By Abena Rockcliffe
Workers attached to the Ministry of Public Works and Police ranks had their work cut out for
them as hundreds of curious persons converged yesterday morning to view the remains of a 40-ft Sperm Whale. The massive mammal was discovered ashore at the Kitty Seawall, in the vicinity of the Russian Embassy.
It was almost as if there was a national event at the seawall as the presence of the dead whale attracted large crowds of young and old spectators and a massive traffic jam.
Onlookers braved the rain as they snapped photos, retrieved skin as souvenirs, and even climbed onto the whale’s back.
Kaieteur News understands that the whale has been struggling in Guyana waters for some time now.
According to an official from the National Wildlife Management Committee, Annette Arjoon, this fact was brought to their attention since Sunday last.
Arjoon, who was on site from early yesterday morning until late last night, told this publication that a fisherman alerted them on Sunday about the whale’s distress. She said that the man had said that the whale was located some 10 kilometres off the Mahaicony Coast.
The fisherman indicated that the whale got trapped in his net. He said that he attempted to bring the mammal ashore so as to salvage his four-km fishing net which was worth some US$3000 but gave up after the weight of the whale caused damage to the bow of his boat.
Arjoon said that the fisherman had related that even though the whale was in 75 feet of water,
his struggles were digging up a lot of mud.
Apparently, the fisherman was confused, as he has indicated that the fishing boat is 45 feet long, but said that the whale was at least four times the length of his boat, with an extremely big head.
Arjoon said that after speaking to the unidentified fisherman, a team went to Mahaicony but couldn’t get to the location on sea. Later that day, they used a GDF helicopter in search of the mammal.
On Monday, a team ventured to locate the whale again, this time using a metal shark boat to patrol the coast, but found nothing. She said that about five o’clock yesterday morning she was informed that the whale had floated ashore.
Arjoon told this publication that she took numerous photos of the whale and sent it to experts in Puerto Rico and Venezuela who later gave advice. She said that the whale is about six years old and weighed about 30 tonnes.
Arjoon said that she was advised by the Royal Ontario Museum in Canada to encourage preservation for educational purposes.
Pointing out that whales decompose quickly, Arjoon said that it was imperative that the removal of the whale was done yesterday as it could have burst while being transported.
She noted that the desire was to have the whale buried intact so that the skeleton could have later been retrieved then placed on exhibition in the National Zoo’s fish section.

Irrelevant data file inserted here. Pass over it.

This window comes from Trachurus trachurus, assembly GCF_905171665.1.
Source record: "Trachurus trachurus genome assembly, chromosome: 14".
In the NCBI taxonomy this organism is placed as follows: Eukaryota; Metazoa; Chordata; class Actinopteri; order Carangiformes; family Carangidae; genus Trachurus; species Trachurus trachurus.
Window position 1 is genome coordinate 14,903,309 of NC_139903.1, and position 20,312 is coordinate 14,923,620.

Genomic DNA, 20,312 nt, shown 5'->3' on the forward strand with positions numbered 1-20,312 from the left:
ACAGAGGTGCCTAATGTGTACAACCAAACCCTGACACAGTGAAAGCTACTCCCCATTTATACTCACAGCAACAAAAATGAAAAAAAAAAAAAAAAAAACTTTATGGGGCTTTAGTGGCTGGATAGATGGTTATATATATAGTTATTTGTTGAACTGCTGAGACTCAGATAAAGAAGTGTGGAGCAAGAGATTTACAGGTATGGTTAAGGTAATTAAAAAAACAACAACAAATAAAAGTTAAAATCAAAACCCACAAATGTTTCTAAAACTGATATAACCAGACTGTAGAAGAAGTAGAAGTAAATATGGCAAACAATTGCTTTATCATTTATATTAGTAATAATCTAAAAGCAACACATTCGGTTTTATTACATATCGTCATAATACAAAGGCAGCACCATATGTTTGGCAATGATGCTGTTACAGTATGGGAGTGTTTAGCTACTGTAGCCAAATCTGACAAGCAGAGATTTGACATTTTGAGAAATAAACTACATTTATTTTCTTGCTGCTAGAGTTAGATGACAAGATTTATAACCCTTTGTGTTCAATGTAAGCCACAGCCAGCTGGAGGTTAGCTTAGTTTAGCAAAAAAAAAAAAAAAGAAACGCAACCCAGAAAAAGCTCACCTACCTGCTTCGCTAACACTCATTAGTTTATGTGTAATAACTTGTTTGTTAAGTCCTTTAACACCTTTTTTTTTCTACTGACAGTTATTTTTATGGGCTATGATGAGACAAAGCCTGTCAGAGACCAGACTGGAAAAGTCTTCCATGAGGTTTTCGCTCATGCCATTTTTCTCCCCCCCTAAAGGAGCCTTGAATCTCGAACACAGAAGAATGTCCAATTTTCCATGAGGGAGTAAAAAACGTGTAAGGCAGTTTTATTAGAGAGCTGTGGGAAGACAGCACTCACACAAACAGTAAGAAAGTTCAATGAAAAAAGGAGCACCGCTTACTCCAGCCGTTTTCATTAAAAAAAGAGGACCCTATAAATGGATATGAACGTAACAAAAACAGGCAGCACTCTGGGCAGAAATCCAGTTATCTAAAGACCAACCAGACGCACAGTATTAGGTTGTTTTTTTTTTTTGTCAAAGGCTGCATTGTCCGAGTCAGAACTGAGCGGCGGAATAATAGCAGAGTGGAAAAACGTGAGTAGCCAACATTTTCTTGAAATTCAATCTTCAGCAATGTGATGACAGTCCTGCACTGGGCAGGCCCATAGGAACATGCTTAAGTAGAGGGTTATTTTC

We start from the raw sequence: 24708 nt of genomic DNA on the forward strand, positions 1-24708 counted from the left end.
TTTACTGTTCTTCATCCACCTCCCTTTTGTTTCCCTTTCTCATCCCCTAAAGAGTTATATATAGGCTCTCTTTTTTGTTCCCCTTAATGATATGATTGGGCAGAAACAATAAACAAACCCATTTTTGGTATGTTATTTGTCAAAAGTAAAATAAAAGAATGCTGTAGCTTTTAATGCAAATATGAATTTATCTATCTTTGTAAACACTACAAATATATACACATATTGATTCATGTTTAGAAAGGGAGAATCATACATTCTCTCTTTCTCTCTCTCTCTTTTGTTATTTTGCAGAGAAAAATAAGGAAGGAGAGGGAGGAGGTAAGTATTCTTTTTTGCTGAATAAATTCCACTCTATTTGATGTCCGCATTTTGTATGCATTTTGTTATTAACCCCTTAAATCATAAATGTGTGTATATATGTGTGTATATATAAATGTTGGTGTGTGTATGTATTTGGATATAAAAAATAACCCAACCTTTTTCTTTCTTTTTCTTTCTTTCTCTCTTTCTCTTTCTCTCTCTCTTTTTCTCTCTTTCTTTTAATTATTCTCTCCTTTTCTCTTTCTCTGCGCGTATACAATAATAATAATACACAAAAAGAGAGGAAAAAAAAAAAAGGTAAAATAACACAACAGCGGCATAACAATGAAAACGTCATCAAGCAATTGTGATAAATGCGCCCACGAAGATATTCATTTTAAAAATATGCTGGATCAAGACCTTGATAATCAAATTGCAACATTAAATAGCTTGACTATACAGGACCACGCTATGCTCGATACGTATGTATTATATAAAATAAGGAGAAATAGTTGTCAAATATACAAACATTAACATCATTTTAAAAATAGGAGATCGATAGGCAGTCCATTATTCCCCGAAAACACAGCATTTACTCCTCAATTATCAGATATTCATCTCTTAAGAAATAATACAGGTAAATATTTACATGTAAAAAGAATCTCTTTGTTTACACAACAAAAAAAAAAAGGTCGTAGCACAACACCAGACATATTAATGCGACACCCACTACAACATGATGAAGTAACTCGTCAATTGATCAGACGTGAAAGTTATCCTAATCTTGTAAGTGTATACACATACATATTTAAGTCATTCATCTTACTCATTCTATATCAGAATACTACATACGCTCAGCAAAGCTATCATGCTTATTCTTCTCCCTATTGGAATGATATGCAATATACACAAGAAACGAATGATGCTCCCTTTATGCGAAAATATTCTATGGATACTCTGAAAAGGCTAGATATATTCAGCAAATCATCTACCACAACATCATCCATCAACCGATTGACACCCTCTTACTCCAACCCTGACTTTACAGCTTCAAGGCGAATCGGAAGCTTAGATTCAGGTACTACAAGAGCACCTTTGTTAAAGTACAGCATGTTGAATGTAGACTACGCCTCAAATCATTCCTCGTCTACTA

The plan was to load the whale onto a flatbed trailer then transport it to its place of burial.
However, late last night Arjoon said that it no longer seemed possible, as hours of relentless efforts to even lift the whale were futile. She said that two excavators were initially used but another was needed.
Arjoon indicated as well, that they were trying to decompress the whale by releasing some of its bodily fluids.
She said that the other option was to cut the whale using bow saw blades as the use of a chainsaw would have caused it to explode which is dangerous because of the whale’s toxic oils.
Arjoon said that it was a truly collaborative effort as the Guyana Defence Force Coast Guard, Ministry of Public Works, Fisheries Department and the National Wildlife Management Committee, and Vanessa Benn of Iwokrama worked together.
Up to late last night, scores of people remained on the seawall, as efforts were being made to remove the mammal.
Earlier in the day, hundreds gathered and many differing opinions were expressed. Some were concerned about how the whale met its demise and some were just curious to get a glimpse of an animal that is rarely witnessed in this part of the world.
One woman told Kaieteur News that she saw the whale “take his last breath.” Another woman, said to be way into her 80’s said, “this is a must see for me” as she hustled to get a glimpse.
Many were seen in their working uniforms and seemed to care little about returning to duty.
Police had a hard time getting people to back away so that others could have done their jobs and the traffic was so congested that ranks had to begin diverting vehicles in the vicinity of Celena’s
The sperm whale is the largest of the toothed whales and the largest toothed predator. It can be found anywhere in the open ocean. Mature males average at 16 metres (52 ft) in length but some may reach 20.5 metres (67 ft), with the head representing up to one-third of the animal’s length. The sperm whale feeds primarily on squid. Plunging to 2,250 metres (7,380 ft) for prey, it is the second deepest diving mammal, following only the Cuvier’s beaked whale.
The sperm whale has the largest brain of any animal on Earth, more than five times heavier than a human’s. Sperm whales can live for more than 60 years.
The head of the whale contains a liquid wax called spermaceti, from which the whale derives its name. Spermaceti was used in lubricants, oil lamps, and candles. Occasionally the sperm whale’s great size allows it to defend itself effectively against whalers. The species is now protected by a whaling moratorium, and is currently listed as vulnerable.
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